After month’s of anticipation Robert Kirkman’s Oblivion Song finally hits shelves. With so much hype that a trailer was released, Oblivion Song looks to be the writer’s next masterpiece. Whereas The Walking Dead was post-apocalyptic, Kirkman has been describing this series as “apocalypse adjacent”.


Chillin’ Out Maxin’ Relaxin’

Set in Philadelphia, 10 years prior to this issue, a large chunk of the city underwent “transference” with the dimension known as Oblivion. Roughly 300,000 people disappeared in this temporal shift. In it’s place a part of Oblivion appeared in its stead bringing with it creatures never seen before.


At the beginning of this book we see Nathan Cole on a solo mission in Oblivion looking for those lost. Cole as described by Kirkman “with old broke down equipment, on a shoestring budget, with things he’s put together himself continues to try and save people even though he has no support himself.” As the story unfolds we learn what Cole’s real motivation is for travelling to Oblivion and trying to regain funding for his project from the government.


Good things come

“I got the initial nugget for this idea nearly a decade ago. That idea would grow
and evolve and change (and I believe improve) over the years as I’d add new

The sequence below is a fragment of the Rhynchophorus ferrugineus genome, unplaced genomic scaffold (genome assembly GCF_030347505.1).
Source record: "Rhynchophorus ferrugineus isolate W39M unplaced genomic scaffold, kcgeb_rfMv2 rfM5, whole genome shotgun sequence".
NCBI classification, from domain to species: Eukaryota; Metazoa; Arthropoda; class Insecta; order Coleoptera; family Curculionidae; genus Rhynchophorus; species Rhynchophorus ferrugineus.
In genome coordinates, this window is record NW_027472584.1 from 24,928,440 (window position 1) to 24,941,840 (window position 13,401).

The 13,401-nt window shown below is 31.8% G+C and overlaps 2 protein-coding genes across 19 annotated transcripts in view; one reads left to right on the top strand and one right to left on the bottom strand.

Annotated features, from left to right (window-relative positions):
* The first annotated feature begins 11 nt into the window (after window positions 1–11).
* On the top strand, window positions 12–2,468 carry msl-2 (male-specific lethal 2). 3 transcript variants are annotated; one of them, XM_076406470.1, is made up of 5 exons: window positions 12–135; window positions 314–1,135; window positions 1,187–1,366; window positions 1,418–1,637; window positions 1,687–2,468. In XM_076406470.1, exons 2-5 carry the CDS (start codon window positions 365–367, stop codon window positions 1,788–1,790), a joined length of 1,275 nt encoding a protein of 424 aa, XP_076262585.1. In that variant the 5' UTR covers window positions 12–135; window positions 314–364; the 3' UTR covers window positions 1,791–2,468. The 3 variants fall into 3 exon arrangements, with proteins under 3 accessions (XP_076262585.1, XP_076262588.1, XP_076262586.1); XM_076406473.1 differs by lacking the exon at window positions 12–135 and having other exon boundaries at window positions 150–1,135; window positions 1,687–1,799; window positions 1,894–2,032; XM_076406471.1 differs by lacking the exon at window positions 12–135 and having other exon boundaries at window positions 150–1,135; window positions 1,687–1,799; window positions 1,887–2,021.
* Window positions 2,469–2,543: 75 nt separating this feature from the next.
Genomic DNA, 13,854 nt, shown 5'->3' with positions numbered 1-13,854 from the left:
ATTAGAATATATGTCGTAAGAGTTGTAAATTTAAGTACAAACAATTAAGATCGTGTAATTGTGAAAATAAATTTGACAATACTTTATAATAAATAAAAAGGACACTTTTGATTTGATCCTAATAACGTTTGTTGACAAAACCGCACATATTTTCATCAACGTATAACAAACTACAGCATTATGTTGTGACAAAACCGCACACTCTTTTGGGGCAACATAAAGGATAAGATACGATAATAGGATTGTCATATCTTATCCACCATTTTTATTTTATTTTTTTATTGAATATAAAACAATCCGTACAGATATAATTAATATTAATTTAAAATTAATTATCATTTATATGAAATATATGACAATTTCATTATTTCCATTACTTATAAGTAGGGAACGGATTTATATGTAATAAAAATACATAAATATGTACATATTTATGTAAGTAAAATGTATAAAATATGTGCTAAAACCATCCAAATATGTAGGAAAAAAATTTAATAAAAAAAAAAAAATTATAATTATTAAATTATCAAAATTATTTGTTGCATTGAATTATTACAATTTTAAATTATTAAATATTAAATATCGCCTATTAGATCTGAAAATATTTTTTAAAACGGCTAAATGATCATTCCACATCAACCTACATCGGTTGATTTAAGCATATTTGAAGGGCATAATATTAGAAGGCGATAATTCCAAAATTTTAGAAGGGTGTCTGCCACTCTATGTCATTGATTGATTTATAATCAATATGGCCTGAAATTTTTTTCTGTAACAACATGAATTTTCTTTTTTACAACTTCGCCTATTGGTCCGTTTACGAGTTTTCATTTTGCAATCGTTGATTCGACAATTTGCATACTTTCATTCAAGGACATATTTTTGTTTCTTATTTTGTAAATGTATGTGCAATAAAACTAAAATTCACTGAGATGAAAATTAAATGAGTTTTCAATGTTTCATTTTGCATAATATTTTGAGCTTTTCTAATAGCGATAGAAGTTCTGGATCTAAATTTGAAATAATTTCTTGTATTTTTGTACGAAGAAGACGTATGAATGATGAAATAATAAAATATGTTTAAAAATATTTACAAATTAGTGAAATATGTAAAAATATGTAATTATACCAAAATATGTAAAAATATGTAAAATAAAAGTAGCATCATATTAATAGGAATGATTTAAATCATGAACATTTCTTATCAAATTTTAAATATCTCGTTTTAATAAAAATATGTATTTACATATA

elements and see it in new angles. The opening scene of this issue is something
I’d think over often as I was drifting off to sleep, or staring at the back of a
seat on an airplane. This soldier with his malfunctioning belt having to stab
himself with his own magic bullet to escape the jaws of an unknown creature.
I would often wonder when I was going to get around to telling that story… what was I waiting for? “

Lorenzo De Felici is that answer. Leaning on De Felici’s creativity, Kirkman describes the creatures and scenes he wants then lets the artist’s imagination run wild. Son of two biologists, De Felici is a perfect pairing for creating new monsters out of whole cloth ranging from the size of a building to a small dog.

With a years worth of issues already written and a climactic 25th issue hinted at, Oblivion Song will be a permanent fixture in my pull list.

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